Tuesday, 11 March 2014

Questions (588)

Dan Neville

Question:

588. Deputy Dan Neville asked the Minister for Health the policy of his Department and the Health Service Executive in providing necessary information to family carers of patients who require after-care following medical or psychiatric treatment. [12196/14]

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Written answers (Question to Health)

The issue raised by the Deputy potentially spans a wide range of care facilities, care recipients, and individual case circumstances. Patients, family caregivers and health care providers all play vital roles in maintaining a patient's health after discharge, from whatever type of care facility. Effective discharge planning is designed to help recovery, ensure that medications are properly prescribed and correctly given, assist in responsibility for caring, and reduce the chances that a relative is re-admitted to care. Every effort is made by the Department and the HSE to ensure that these principles are reflected in relevant health legislation, policies and operational guidance documents, and carried through in the type of care provided by individual facilities to each patient. Regulated health professionals adhere to codes of conduct which set out frameworks and guidelines of professional and ethical standards across a range of practices, including communicating with patients and their families on all aspects of treatment. These codes are revised at regular intervals.

In relation to acute care, the HSE National Integrated Care Guidance (2014) has been developed by the National Integrated Care Advisory Group under the auspices of the Quality and Patient Safety Division. The guidance is based on feedback received following extensive national and targeted consultation with service providers in both the acute and community healthcare settings, and on review of the HSE Integrated Discharge Planning Code of Practice (2008). This practical guide to integrated care is designed to support healthcare providers to improve their discharge and transfer processes from the acute hospital setting back into the community.  This guide will support service providers in demonstrating how they are meeting the National Standards for Safer Better Healthcare, and outlines nine key steps in effective discharge and transfer of care which will facilitate faster, safer discharges for patients.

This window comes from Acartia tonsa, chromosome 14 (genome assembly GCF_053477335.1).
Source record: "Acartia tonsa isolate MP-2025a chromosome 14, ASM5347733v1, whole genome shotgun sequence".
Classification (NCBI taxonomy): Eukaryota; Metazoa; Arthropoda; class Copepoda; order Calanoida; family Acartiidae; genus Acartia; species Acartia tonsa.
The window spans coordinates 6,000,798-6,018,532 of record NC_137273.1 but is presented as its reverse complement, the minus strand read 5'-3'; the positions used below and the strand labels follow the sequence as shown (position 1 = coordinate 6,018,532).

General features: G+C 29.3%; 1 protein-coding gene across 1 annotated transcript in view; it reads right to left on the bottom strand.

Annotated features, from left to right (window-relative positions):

In relation to psychiatric services, in 2009 the Mental Health Commission published a Code of Practice on Admission, Transfer and Discharge to and from an Approved Centre, pursuant to Section 33(3) (e) of the Mental Health Act 2001. The code of practice is relevant to all partners involved in the delivery of mental health care and treatment. The Commission has also developed a similar guide for service users, carers and advocates. A primary aim of Mental Health Commission publications is to create a more positive approach to recovery for service users through in-patient mental health services, by improving the continuity and co-ordination of care and treatment provided.

The national policy document, 'A Vision for Change ', recognises the vital role played by family members in the recovery process, which is accepted and supported by mental health professionals. It is acknowledged that patient outcomes are better where families and/or carers are involved, and healthcare professionals should actively encourage patients at all stages to involve their family and/or carer in the development of the patients care and treatment plan. However, it is also acknowledged that patient confidentiality should not be compromised and, in some cases, patients specifically request that contact is not made with families. If this confidence was breached, it could damage the health professional/patient relationship. The Medical Council's Ethical Guide does, however, allow a doctor to ethically breach confidentiality if, for example, he/she believes that the patient is at-risk of harming himself/herself or others.

I have asked the Expert Group, which is currently reviewing the Mental Health Act 2001, to specifically consider the broader issue of whether mental health legislation should be amended to require health professionals to consult with the family of persons with mental health problems. The Expert Group is also expected to report on a range of other issues, including discharge planning from approved centres. The Group are coming towards the end of their deliberations, and I expect to receive its Report in the coming months.